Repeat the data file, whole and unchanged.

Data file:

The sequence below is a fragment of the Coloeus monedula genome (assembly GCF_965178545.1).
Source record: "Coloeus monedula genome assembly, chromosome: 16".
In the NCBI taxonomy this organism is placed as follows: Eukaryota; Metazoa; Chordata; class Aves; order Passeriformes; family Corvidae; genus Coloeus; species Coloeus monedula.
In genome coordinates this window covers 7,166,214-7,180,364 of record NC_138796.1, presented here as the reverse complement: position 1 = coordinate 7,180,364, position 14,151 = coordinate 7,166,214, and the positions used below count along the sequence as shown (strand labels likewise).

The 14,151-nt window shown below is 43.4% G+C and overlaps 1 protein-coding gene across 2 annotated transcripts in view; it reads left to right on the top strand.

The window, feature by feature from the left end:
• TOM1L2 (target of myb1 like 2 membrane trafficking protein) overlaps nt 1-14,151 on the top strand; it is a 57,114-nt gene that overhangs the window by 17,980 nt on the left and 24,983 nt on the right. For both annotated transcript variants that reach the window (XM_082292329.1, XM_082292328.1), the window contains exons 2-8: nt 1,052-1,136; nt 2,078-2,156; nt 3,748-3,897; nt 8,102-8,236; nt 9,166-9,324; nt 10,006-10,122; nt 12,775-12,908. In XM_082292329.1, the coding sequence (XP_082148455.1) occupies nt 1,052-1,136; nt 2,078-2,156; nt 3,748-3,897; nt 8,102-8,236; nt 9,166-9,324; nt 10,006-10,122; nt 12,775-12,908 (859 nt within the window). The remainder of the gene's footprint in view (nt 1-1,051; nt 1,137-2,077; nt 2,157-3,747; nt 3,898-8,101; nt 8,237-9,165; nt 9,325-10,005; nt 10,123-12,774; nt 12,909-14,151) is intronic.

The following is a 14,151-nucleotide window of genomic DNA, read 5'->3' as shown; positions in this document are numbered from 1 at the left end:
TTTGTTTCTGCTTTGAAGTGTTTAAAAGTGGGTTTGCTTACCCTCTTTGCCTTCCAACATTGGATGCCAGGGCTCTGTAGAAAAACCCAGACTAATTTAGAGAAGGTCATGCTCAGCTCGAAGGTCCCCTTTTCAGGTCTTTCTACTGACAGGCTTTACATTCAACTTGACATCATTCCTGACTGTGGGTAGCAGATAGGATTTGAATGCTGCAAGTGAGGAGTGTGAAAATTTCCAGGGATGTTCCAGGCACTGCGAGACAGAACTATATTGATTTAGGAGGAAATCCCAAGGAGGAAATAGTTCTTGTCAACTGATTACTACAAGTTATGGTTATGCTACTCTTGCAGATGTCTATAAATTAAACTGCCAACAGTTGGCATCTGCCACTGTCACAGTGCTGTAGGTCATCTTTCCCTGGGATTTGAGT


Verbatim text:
The sequence below is a fragment of the Coloeus monedula genome (assembly GCF_965178545.1).
Source record: "Coloeus monedula genome assembly, chromosome: 16".
In the NCBI taxonomy this organism is placed as follows: Eukaryota; Metazoa; Chordata; class Aves; order Passeriformes; family Corvidae; genus Coloeus; species Coloeus monedula.
In genome coordinates this window covers 7,166,214-7,180,364 of record NC_138796.1, presented here as the reverse complement: position 1 = coordinate 7,180,364, position 14,151 = coordinate 7,166,214, and the positions used below count along the sequence as shown (strand labels likewise).

The 14,151-nt window shown below is 43.4% G+C and overlaps 1 protein-coding gene across 2 annotated transcripts in view; it reads left to right on the top strand.

The window, feature by feature from the left end:
• TOM1L2 (target of myb1 like 2 membrane trafficking protein) overlaps nt 1-14,151 on the top strand; it is a 57,114-nt gene that overhangs the window by 17,980 nt on the left and 24,983 nt on the right. For both annotated transcript variants that reach the window (XM_082292329.1, XM_082292328.1), the window contains exons 2-8: nt 1,052-1,136; nt 2,078-2,156; nt 3,748-3,897; nt 8,102-8,236; nt 9,166-9,324; nt 10,006-10,122; nt 12,775-12,908. In XM_082292329.1, the coding sequence (XP_082148455.1) occupies nt 1,052-1,136; nt 2,078-2,156; nt 3,748-3,897; nt 8,102-8,236; nt 9,166-9,324; nt 10,006-10,122; nt 12,775-12,908 (859 nt within the window). The remainder of the gene's footprint in view (nt 1-1,051; nt 1,137-2,077; nt 2,157-3,747; nt 3,898-8,101; nt 8,237-9,165; nt 9,325-10,005; nt 10,123-12,774; nt 12,909-14,151) is intronic.

The following is a 14,151-nucleotide window of genomic DNA, read 5'->3' as shown; positions in this document are numbered from 1 at the left end:
TTTGTTTCTGCTTTGAAGTGTTTAAAAGTGGGTTTGCTTACCCTCTTTGCCTTCCAACATTGGATGCCAGGGCTCTGTAGAAAAACCCAGACTAATTTAGAGAAGGTCATGCTCAGCTCGAAGGTCCCCTTTTCAGGTCTTTCTACTGACAGGCTTTACATTCAACTTGACATCATTCCTGACTGTGGGTAGCAGATAGGATTTGAATGCTGCAAGTGAGGAGTGTGAAAATTTCCAGGGATGTTCCAGGCACTGCGAGACAGAACTATATTGATTTAGGAGGAAATCCCAAGGAGGAAATAGTTCTTGTCAACTGATTACTACAAGTTATGGTTATGCTACTCTTGCAGATGTCTATAAATTAAACTGCCAACAGTTGGCATCTGCCACTGTCACAGTGCTGTAGGTCATCTTTCCCTGGGATTTGAGT